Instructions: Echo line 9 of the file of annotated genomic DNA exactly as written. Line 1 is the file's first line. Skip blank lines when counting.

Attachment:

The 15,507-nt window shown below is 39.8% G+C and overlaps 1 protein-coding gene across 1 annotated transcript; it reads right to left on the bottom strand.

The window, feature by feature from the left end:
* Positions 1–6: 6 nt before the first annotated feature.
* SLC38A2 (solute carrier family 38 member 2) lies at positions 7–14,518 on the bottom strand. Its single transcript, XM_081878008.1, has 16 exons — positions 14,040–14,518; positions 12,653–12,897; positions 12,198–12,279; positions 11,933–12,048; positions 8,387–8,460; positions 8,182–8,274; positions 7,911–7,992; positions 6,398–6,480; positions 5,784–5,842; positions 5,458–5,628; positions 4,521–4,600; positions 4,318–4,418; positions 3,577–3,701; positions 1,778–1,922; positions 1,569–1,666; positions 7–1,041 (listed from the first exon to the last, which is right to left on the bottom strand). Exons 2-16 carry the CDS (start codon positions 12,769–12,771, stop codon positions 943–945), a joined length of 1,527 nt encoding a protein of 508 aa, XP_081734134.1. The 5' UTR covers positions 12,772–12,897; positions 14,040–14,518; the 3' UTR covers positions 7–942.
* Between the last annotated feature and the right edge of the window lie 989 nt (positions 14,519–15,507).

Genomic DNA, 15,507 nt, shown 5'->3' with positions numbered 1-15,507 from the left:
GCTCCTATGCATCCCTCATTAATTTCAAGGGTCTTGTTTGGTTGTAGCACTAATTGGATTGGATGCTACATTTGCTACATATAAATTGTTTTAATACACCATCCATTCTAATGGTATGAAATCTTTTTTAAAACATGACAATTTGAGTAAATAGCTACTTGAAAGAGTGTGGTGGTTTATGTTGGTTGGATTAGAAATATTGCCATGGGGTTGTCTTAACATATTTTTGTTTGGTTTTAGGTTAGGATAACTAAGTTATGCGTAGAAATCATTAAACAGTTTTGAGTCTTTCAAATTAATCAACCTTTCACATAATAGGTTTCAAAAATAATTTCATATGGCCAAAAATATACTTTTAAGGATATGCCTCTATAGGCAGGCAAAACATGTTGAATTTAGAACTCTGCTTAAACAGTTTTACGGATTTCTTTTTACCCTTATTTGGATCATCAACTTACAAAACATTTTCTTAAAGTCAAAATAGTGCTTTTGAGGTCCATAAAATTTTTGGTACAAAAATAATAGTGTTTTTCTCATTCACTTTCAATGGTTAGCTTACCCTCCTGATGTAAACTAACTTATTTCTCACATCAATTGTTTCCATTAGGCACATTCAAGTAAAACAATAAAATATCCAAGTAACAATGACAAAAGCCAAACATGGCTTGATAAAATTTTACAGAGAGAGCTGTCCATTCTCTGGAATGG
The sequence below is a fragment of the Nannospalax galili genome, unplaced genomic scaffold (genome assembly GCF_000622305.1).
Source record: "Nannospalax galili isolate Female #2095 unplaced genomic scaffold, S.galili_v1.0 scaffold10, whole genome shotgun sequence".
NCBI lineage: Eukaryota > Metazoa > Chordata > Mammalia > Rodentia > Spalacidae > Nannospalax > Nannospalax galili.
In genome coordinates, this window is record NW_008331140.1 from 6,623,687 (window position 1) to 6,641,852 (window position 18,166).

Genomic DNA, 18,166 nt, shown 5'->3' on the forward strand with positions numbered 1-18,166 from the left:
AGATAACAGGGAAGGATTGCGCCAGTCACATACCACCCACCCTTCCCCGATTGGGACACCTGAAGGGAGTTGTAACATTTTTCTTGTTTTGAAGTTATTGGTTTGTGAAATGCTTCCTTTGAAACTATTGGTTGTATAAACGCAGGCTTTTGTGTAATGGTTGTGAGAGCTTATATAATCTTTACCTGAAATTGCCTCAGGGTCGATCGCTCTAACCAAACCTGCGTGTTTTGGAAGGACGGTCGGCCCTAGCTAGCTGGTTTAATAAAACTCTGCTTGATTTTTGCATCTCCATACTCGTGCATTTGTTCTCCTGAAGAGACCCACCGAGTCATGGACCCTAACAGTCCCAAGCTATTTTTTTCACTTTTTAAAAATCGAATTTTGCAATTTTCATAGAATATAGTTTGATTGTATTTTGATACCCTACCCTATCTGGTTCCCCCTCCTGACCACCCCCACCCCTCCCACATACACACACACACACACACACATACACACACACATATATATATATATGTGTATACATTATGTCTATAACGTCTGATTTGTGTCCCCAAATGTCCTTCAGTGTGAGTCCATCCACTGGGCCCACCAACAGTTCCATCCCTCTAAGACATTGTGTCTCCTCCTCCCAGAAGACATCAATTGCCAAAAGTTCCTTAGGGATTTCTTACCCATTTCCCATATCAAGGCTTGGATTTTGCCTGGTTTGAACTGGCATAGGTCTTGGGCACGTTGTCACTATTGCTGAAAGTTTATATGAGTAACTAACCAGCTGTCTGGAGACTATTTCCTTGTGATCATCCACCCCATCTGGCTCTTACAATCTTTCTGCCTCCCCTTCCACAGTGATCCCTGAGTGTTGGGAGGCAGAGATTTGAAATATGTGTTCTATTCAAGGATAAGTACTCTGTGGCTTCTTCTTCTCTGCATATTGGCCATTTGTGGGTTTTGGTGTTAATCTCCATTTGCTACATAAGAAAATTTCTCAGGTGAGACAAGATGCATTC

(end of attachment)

Source record: "Nannospalax galili isolate Female #2095 unplaced genomic scaffold, S.galili_v1.0 scaffold10, whole genome shotgun sequence".